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Cheapest way to send/receive money oversea

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Bonita
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Cheapest way to send/receive money oversea

Postby Bonita » Wed, 15 Jun 2005 7:38 pm

Any idea how?The bank charges high processing fees 1/8% and Western union 10%.I don't trust Paypal.Citibank you need to open an account with them and deposit isn't cheap.Any good recommendation and ideas?Thank you in advance.
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Strong Eagle
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Postby Strong Eagle » Wed, 15 Jun 2005 8:04 pm

Check out www.xe.com. They amy have what you need.

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emiko08
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Postby emiko08 » Fri, 17 Jun 2005 12:50 am

well, maybe sending through mail is the cheapest T_T;; but you have to trust the postman!! maybe you can send by registered mail??

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Postby Guest » Sun, 19 Jun 2005 1:14 am

who are you sending money to?

i haven't used these services, but take a look at these sites:

www.paymate.com.au
www.bidpay.com

Also, if you are sending to a relative overseas. Consider opening a second savings account that you can deposit the money into, and mail the ATM card to your relative overseas. Then via the phone give them the pin number.

Flat fee for cirrus is $5 (which is a service linked to most ATM's), regardless of the amount withdrawn (although there's usually a $1000 limit per withdrawal).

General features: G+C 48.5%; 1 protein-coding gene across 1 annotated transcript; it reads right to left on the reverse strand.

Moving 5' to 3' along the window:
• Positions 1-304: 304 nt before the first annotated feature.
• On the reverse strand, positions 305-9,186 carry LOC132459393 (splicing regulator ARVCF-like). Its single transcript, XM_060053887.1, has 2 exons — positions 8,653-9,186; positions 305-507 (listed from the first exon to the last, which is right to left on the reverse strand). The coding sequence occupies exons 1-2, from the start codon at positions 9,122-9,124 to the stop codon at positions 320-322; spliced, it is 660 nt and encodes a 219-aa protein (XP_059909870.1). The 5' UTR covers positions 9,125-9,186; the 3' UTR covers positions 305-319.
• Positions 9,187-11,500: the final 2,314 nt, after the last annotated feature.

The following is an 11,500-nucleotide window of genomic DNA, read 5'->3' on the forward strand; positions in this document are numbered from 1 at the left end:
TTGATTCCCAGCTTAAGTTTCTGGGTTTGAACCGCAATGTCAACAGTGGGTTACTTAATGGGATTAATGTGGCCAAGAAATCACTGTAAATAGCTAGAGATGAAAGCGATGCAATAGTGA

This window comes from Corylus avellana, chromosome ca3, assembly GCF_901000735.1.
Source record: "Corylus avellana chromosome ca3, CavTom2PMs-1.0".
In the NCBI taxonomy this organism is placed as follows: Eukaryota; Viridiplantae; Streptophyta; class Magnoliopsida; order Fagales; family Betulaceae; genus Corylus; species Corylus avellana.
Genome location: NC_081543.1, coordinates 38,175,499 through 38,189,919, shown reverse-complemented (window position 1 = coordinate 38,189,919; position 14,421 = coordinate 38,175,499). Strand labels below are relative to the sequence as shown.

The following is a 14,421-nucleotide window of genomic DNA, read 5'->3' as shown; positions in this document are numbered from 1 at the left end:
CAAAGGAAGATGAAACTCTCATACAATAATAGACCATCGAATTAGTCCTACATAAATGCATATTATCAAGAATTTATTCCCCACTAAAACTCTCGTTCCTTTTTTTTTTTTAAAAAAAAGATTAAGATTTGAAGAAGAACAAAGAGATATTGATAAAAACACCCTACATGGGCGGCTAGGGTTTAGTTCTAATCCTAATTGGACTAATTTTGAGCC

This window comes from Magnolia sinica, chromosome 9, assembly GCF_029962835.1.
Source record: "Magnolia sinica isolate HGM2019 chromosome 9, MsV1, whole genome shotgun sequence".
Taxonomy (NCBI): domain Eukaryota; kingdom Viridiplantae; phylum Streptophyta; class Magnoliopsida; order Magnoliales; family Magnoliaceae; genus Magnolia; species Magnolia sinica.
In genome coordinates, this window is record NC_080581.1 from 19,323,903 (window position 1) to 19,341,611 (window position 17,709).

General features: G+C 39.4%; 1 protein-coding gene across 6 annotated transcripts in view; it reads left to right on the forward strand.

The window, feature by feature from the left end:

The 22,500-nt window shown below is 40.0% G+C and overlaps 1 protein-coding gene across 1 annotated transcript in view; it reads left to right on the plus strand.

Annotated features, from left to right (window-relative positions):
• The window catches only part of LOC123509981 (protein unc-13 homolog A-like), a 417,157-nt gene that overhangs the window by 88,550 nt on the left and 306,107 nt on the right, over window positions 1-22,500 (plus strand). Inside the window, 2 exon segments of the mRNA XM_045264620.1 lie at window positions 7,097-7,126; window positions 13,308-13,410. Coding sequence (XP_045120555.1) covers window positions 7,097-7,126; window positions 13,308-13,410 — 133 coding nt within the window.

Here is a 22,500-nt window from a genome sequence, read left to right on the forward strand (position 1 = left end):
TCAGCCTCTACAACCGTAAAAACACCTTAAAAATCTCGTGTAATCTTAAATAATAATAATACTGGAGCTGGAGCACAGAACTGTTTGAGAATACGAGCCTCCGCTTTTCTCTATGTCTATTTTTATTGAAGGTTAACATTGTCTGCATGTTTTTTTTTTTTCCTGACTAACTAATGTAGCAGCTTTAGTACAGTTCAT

To deposit money into your newly opened account, use internet banking or phone banking on your main bank account and just transfer it.

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brifusg
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Postby brifusg » Sun, 19 Jun 2005 9:41 am

emiko08 wrote:well, maybe sending through mail is the cheapest T_T;; but you have to trust the postman!! maybe you can send by registered mail??


oh, my God! This is an very interesting idea I've ever heard...

You should never try this!

sth
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Postby sth » Sun, 19 Jun 2005 12:33 pm

Loads of factors to consider here. Where will you be sending the money to? If the currency you're looking to buy is fairly illiquid, or is a 'minor' currency (for example Indian Rupee), then you will pay a premium. Also, transfers through the banks, etc. is like a direct transfer, so you'll pay for that convenience. Another thing is that providers usually add a spread on the currency quote, which means you not only pay the commission to do the transfer, but you also pay by getting a worse rate on the currency.

Previously, I've either used a stockbroker with physical delivery currency capabilities to transfer the money directly into my foreign account, or I've opted for a bank draft cheque (drawn in the foreign currency), drawn in my name, which I then post.

My advice would be to keep an eye on the exchange rate that your provider will be charging you. You don't want to get screwed on the exchange rate.

Bonita
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Postby Bonita » Sat, 02 Jul 2005 5:29 pm

I've been receiving and sending money from Japan on a regular basis and has been using EMS(register mail)but recently Singpost lost that item.I've found out that there's a DBS branch in Tokyo and I could open 1 here but will they charge me a bomb?Currencies will be exchange at bank rates right?
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